All of the defendants — the YMCA and its two officers, President Kathryn Hunter and Vice President Ken Mierzykowski - have filed motions for summary judgment, contending that no genuine issue of material fact exists. Additionally, the YMCA has moved separately for summary judgment because it says that Mr. Miller signed a waiver that, it contends, absolves it of any liability.
THE APPLICABLE LEGAL STANDARD
The Court will grant summary judgment only when there are no genuine issues of material fact. See Mass. R. Civ. P. 56 (c). The burden is on the moving party to demonstrate the absence of a triable issue and that it is entitled to judgment as a matter of law. Id.; Madsen v. Erwin, 395 Mass. 715, 719 (1985). Where the burden of proof at trial rests with the non-moving party, the moving party may satisfy its summary judgment burden by either presenting "affirmative evidence negating an essential element" of the non-moving party's case or "by demonstrating that proof of that element is unlikely to be forthcoming at trial." Flesner v. Technical Commc'ns Corp., 410 Mass. 805, 809 (1991).
"Where a moving party properly asserts that there is no genuine issue of material fact, `the judge must ask himself not whether he thinks the evidence unmistakably favors one side or the other but whether a fair-minded jury could return a verdict for the plaintiff on the evidence presented."' Id., quoting Anderson v. Liberty Lobby, Inc., 477 U.S. 242, 252 (1986). All of the evidence must be viewed in the light most favorable to the non-moving party. Foster v. Group Health Inc., 444 Mass. 668, 672 (2005). If the opposing party establishes relevant and material issues of fact for trial, summary judgment must be denied. Mass. R. Civ. P. 56.
There can be little question that one who pays for admission to a facility or a patron of a commercial establishment has a right to expect to be reasonably safe while on its premises. Upham v. Chateau de Ville Dinner Theater, Inc. 380 Mass. 350 (1980). Kane v. Fields Corner Grille, Inc., 341 Mass. 640 (1961) See also Mounsey v. Ellard, 363 Mass. 693, 707 (1973).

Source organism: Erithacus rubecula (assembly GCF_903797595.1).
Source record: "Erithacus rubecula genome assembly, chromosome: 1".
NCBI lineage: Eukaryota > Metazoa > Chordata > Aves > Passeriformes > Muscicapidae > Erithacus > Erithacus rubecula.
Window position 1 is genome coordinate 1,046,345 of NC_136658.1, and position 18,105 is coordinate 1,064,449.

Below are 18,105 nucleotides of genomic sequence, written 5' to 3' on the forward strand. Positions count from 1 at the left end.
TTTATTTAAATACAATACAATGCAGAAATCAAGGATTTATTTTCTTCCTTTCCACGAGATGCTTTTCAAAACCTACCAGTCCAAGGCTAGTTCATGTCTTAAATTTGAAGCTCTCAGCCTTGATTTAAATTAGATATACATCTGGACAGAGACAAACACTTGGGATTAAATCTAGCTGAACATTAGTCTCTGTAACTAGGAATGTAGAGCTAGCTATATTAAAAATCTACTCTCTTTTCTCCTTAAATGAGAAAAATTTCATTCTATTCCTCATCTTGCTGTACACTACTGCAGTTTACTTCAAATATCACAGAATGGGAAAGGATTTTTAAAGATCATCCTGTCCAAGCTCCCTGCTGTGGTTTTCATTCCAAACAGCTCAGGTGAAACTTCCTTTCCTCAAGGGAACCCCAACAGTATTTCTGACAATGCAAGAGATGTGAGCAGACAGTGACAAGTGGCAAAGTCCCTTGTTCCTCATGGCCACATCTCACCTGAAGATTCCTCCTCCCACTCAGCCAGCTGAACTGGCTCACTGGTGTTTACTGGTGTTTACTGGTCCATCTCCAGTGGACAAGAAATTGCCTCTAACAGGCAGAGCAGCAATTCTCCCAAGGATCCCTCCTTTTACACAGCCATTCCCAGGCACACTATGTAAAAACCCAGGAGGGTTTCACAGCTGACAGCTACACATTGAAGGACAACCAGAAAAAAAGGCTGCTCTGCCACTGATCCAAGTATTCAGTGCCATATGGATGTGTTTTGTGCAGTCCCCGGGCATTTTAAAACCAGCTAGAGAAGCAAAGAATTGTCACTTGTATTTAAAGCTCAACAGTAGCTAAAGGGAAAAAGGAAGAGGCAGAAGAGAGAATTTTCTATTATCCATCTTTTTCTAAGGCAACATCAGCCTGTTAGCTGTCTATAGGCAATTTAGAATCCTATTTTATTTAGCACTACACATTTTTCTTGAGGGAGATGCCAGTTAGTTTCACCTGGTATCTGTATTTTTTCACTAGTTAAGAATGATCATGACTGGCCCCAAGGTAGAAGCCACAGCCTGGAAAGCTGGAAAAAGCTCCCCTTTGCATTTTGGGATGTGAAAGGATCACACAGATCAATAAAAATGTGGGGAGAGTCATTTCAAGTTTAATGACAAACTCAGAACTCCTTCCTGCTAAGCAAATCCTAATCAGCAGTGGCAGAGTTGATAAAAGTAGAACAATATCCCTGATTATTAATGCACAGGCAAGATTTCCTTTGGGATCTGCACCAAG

The question of negligence is one of fact for the jury. Only when no rational view of the evidence warrants a finding that the defendant was negligent may the issue be taken away from them. Mullins v. Pine Manor College, 389 Mass. 45, 56 (1982).
The eight factual issues raised by Mr. Miller's estate detailed above, as well as the fact that the YMCA had no working defibrillator (AED) on its premises in violation of G.L. c. 93, section 78A, that the defibrillator had only one set of pads (instead of the usual two), and that the YMCA's Medical Advisory Committee published safety recommendations entitled "Safeguarding Health and Well-Being", subtitled "The Use of Saunas, Steam Room and Whirlpool/Hot Tubs in YMCAs"2 which recommended that steam rooms have easily-accessible emergency shut-off systems all present genuine issues of material fact in this case.
Turning to the issue of waiver, Mr. Miller signed a release absolving the "Silver Sneakers" program of all negligence liability. However, the release nowhere mentions the YMCA or its employees. Even assuming - which this court does not - that the release is ambiguous, any doubt must be resolved in favor of Mr. Miller's estate. Cormier v. Cont. Mass. Chapter of the National Safety Council, 416 Mass. 286, 288 (2003).